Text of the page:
An ecological population is a group of individuals of a single species living in an area at the same time. To persist, a population must either grow or maintain its size. Population ecology is the study of how population size and age distribution change over time through interactions with other species and the environment as well as with individuals of their own species. A particularly important feature that is studied by ecologists is the rate at which a population grows or declines. A population grows when its birth rate is greater than its death rate. That is, more offspring are being produced than individuals are dying. If the opposite is true and the death rate is greater than the birth rate, the population is in decline and if it continues to decrease it will eventually go extinct.
Population ecologists build models to predict how the size of populations will change over time. Two simple models of population growth are exponential (geometric) growth models and logistic growth models. Exponential population models are density-independent, meaning that per capita birth rates and death rates will remain constant regardless of how many individuals are in the population, therefore these populations increase to infinity. However, logistic growth models are density-dependent, therefore the growth rate of the population is dependent on how many individuals are currently in the population. Geometric or exponential growth can only occur when resources are readily available and in unlimited supply. For example, under optimal growing conditions, bacteria follow an exponential growth pattern, with each organism producing two additional reproducing organisms in the next generation1.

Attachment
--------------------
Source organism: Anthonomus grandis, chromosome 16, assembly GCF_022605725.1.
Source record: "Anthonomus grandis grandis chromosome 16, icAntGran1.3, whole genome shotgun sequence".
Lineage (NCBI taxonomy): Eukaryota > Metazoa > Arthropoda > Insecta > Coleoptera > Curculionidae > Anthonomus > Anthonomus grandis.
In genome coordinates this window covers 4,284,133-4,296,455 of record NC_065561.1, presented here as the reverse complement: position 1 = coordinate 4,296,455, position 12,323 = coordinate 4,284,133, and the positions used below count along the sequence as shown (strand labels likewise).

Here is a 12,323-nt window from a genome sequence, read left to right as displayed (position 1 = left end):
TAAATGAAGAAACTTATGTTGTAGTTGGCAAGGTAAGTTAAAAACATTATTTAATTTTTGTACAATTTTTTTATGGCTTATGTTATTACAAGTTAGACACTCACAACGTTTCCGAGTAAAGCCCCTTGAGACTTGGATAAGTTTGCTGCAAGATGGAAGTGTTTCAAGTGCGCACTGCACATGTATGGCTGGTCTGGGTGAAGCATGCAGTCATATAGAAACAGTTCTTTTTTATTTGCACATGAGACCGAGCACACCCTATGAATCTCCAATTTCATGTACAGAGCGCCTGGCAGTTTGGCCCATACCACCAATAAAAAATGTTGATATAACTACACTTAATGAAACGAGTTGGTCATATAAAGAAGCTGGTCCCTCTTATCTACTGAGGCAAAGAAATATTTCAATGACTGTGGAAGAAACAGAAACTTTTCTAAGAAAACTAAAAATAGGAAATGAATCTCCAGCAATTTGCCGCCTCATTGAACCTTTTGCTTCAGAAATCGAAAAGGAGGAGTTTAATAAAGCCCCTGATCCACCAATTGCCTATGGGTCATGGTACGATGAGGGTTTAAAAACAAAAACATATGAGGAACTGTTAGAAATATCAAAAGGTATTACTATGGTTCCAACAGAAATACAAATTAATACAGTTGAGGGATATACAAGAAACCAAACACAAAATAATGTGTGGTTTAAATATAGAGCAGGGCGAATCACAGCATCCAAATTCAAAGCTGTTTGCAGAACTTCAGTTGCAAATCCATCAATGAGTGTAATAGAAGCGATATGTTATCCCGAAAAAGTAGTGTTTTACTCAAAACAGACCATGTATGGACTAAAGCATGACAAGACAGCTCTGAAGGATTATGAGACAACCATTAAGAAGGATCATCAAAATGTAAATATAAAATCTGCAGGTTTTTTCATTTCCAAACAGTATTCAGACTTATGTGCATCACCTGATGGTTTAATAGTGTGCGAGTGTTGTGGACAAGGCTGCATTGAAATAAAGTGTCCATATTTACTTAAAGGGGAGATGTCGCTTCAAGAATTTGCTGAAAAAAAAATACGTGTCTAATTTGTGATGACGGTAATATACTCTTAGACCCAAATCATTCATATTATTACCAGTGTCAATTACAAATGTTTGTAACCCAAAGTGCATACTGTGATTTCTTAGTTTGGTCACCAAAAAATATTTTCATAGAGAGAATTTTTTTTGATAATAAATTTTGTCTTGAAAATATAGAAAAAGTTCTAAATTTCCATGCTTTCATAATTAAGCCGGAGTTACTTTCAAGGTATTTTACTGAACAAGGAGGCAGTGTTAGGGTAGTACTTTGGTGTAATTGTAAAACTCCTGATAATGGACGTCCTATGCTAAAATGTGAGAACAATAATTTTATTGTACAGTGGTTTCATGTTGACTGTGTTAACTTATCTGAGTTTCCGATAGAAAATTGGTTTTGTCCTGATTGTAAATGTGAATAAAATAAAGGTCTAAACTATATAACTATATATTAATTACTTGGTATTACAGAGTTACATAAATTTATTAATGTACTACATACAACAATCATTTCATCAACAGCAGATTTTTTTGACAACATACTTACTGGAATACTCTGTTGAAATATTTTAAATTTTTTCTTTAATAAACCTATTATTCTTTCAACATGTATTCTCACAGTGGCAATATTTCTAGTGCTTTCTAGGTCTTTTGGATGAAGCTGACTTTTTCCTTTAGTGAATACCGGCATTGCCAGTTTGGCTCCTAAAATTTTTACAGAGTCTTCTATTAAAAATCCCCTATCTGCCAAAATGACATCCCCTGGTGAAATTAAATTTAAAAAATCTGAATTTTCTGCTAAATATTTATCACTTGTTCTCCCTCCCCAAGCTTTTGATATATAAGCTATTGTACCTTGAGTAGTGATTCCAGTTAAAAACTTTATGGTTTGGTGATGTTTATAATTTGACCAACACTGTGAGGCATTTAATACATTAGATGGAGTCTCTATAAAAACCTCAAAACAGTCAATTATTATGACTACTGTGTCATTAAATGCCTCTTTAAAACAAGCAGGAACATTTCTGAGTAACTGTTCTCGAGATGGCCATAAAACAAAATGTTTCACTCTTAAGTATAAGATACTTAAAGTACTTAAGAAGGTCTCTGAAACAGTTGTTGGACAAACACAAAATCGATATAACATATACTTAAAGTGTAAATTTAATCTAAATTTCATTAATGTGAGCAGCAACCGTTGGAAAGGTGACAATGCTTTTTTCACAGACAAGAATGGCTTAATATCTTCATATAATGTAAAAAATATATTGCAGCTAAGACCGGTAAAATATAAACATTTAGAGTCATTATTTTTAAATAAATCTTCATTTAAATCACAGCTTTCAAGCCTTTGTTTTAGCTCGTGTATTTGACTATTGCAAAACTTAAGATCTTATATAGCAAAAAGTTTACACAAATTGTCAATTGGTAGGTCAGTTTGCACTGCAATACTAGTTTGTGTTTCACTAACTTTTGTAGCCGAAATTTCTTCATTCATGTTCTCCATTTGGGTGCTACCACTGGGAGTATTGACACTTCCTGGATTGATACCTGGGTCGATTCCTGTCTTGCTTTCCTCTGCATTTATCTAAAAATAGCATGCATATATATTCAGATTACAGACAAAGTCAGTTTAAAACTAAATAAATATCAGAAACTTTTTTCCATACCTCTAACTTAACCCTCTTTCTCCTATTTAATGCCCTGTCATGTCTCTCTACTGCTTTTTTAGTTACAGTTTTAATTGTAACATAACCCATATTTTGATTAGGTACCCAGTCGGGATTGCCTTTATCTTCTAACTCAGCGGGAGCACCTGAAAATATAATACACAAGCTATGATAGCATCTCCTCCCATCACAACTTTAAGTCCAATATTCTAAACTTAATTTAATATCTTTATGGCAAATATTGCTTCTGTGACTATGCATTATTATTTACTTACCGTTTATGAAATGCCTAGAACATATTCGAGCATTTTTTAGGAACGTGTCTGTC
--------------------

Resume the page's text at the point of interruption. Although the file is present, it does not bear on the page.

For a population that follows an exponential growth pattern, population ecologists can estimate the number of individuals in the next generation based on the size of the initial population and the growth rate, which represents the proportion of new offspring produced per individual for each generation. With a growth rate of 0.05, 5% of individuals produce one offspring in the next generation. At this rate it would only take 23 generations to produce over a million offspring from 2 initial offspring under exponential growth. Some bacteria can grow and divide very rapidly, and thus would be able to reach large population numbers relatively quickly. For instance, Escherichia coli can double its population in approximately 20 minutes, whereas the rate for Syntrophobacter fumaroxidans is 140 hours2.